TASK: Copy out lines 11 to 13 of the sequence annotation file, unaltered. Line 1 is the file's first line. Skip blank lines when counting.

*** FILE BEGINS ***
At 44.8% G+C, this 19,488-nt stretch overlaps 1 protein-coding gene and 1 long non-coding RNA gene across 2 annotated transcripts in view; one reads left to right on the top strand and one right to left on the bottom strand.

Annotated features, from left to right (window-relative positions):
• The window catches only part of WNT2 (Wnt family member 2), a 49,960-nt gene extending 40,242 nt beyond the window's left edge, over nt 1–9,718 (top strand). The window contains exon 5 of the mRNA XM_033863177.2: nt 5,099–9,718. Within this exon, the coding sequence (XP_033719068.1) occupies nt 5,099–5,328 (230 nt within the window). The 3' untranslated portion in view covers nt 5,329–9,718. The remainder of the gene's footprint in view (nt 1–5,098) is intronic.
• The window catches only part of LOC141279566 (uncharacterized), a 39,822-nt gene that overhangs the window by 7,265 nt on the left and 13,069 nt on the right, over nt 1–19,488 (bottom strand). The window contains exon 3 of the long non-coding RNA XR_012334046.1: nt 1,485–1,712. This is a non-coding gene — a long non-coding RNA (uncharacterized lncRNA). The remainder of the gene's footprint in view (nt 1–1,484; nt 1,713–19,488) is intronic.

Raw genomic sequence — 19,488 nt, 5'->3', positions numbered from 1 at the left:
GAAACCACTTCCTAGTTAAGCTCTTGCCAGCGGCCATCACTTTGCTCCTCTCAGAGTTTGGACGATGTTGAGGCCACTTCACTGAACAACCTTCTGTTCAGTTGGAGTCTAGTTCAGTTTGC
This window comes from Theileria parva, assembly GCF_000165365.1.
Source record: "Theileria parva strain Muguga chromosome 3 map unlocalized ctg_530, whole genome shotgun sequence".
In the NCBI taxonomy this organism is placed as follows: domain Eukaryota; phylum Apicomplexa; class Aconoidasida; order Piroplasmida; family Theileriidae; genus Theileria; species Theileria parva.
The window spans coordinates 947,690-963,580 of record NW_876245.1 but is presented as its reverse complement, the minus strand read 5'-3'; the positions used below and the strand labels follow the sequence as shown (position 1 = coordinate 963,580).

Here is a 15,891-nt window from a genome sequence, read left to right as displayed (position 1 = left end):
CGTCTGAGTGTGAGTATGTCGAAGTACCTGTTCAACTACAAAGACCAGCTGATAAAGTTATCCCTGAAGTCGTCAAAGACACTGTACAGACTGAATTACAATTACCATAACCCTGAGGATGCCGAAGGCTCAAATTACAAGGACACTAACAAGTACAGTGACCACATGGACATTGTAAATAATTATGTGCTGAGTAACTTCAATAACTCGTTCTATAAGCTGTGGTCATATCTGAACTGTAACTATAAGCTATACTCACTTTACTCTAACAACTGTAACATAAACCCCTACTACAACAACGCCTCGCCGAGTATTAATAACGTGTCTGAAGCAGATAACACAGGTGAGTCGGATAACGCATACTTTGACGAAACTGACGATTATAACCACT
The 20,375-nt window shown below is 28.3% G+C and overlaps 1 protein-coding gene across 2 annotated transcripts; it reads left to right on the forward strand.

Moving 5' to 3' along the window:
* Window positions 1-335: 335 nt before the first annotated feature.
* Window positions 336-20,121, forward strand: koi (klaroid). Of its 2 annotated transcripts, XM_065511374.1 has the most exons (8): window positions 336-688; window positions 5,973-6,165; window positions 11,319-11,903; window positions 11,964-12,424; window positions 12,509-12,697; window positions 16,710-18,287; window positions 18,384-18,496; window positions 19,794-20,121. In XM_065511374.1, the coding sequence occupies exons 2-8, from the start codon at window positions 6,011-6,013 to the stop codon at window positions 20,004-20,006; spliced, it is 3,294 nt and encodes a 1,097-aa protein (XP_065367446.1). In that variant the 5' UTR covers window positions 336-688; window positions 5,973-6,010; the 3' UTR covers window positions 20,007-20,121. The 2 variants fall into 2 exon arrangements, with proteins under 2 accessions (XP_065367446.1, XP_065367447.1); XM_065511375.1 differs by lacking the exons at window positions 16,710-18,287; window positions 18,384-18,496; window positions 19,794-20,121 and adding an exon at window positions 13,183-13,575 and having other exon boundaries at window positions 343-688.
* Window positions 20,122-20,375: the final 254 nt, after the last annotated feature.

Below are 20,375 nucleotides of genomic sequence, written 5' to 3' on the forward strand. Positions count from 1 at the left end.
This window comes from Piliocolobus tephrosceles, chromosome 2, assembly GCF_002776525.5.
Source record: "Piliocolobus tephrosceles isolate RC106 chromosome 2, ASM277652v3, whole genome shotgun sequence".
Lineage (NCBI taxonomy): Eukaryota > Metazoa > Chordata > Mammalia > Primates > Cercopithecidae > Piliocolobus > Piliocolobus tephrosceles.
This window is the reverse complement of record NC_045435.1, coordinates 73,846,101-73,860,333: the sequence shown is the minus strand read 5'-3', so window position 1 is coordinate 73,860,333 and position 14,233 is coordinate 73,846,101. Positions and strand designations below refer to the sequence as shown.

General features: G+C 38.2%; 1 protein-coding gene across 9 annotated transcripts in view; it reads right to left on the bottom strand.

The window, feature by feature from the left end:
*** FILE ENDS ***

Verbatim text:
Here is a 15,891-nt window from a genome sequence, read left to right as displayed (position 1 = left end):
CGTCTGAGTGTGAGTATGTCGAAGTACCTGTTCAACTACAAAGACCAGCTGATAAAGTTATCCCTGAAGTCGTCAAAGACACTGTACAGACTGAATTACAATTACCATAACCCTGAGGATGCCGAAGGCTCAAATTACAAGGACACTAACAAGTACAGTGACCACATGGACATTGTAAATAATTATGTGCTGAGTAACTTCAATAACTCGTTCTATAAGCTGTGGTCATATCTGAACTGTAACTATAAGCTATACTCACTTTACTCTAACAACTGTAACATAAACCCCTACTACAACAACGCCTCGCCGAGTATTAATAACGTGTCTGAAGCAGATAACACAGGTGAGTCGGATAACGCATACTTTGACGAAACTGACGATTATAACCACT
The 20,375-nt window shown below is 28.3% G+C and overlaps 1 protein-coding gene across 2 annotated transcripts; it reads left to right on the forward strand.